In many states, if you are behind in your car payments, the lender can "repossess" your car without warning or even leaving a calling card. The lender (or, more likely, the repossession company that the lender hires) can hotwire your car or use a duplicate key and drive it away from any location. The only limitation is that they can't illegally enter your locked home or garage.
Don't wait around for that lurking repo man to find your car. Instead, take action. First, determine whether your inability to pay your car note is temporary or long-term. If it's temporary, immediately contact your lender, explain your situation and try to work out a short-term solution (maybe adding the missed payment to the end of the loan term). Or, borrow money from friends or family to get current on your car loan.
If you know you will not be able to continue to pay for your vehicle, it is likely that you are having other financial issues and a bankruptcy may be able to help. Contact us for a free consultation to learn how an experienced bankruptcy attorney can help protect your vehicle and other assets. We serve clients throughout DuPage County, including Naperville and Wheaton.
Whether you are liable for your spouse's debts depends on whether you live in a community property or common law property state.
Whether you and your spouse are liable for each other's debts depends mostly on where you live. In the handful of states with "community property" rules, most debts incurred by one spouse during the marriage are owed by both spouses. But in states that follow "common law" property rules (for example, Illinois), debts incurred by one spouse are usually that spouse's debts alone, unless the debt was for a family necessity, such as food or shelter for the family or tuition for the kids.
These are general rules in bankruptcy; you may contact us for a free consultation and then a skilled attorney will be able to address your specific issues.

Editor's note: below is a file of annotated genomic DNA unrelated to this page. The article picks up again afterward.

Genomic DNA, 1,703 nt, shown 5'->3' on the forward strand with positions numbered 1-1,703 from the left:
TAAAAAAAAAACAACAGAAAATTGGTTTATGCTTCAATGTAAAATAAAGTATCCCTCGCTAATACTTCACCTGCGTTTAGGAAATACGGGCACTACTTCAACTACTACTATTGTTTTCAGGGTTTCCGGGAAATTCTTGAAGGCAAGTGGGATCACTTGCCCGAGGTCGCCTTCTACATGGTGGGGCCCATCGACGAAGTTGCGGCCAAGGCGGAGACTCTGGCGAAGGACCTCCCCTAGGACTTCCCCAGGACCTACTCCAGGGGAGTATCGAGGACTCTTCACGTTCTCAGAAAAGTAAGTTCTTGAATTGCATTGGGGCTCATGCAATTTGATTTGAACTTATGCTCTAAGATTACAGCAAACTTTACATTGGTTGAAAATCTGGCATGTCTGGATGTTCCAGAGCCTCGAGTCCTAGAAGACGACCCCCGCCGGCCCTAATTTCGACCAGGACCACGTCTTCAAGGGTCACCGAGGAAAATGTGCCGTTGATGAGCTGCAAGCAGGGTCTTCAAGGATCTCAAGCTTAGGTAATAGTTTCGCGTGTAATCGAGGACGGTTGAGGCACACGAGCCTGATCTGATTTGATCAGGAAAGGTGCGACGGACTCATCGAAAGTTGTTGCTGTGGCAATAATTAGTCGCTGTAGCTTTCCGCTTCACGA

Like many homeowners, you may be picturing your once-so-friendly loan office showing up at your doorstep, unannounced, to escort you out. That won't happen.
Your bank's actions at this point are governed by your state's laws, often with the help of the state court system. In most states, it takes somewhere between two and 12 months before you're given a date by which you must leave. That date is usually based on when the property has actually been sold. In fact, you may need to stay in your house until the sale is completed, so that you won't have "abandoned" it. Abandonment can bar you from access to local assistance programs.
Some homeowners push matters and don't leave by the date they're supposed to. They wait for the bank to get an eviction order and send a sheriff to enforce the order. We don't, however, recommend that strategy, which is demoralizing and leaves you with very little control over your departure.
Whether you plan to keep your home or would like to walk away from it, the timing of filing a bankruptcy is crucial. Contact our firm for a free consultation to discuss your options with an experienced attorney.
We are a debt relief agency. We help people file for bankruptcy relief under the Bankruptcy Code.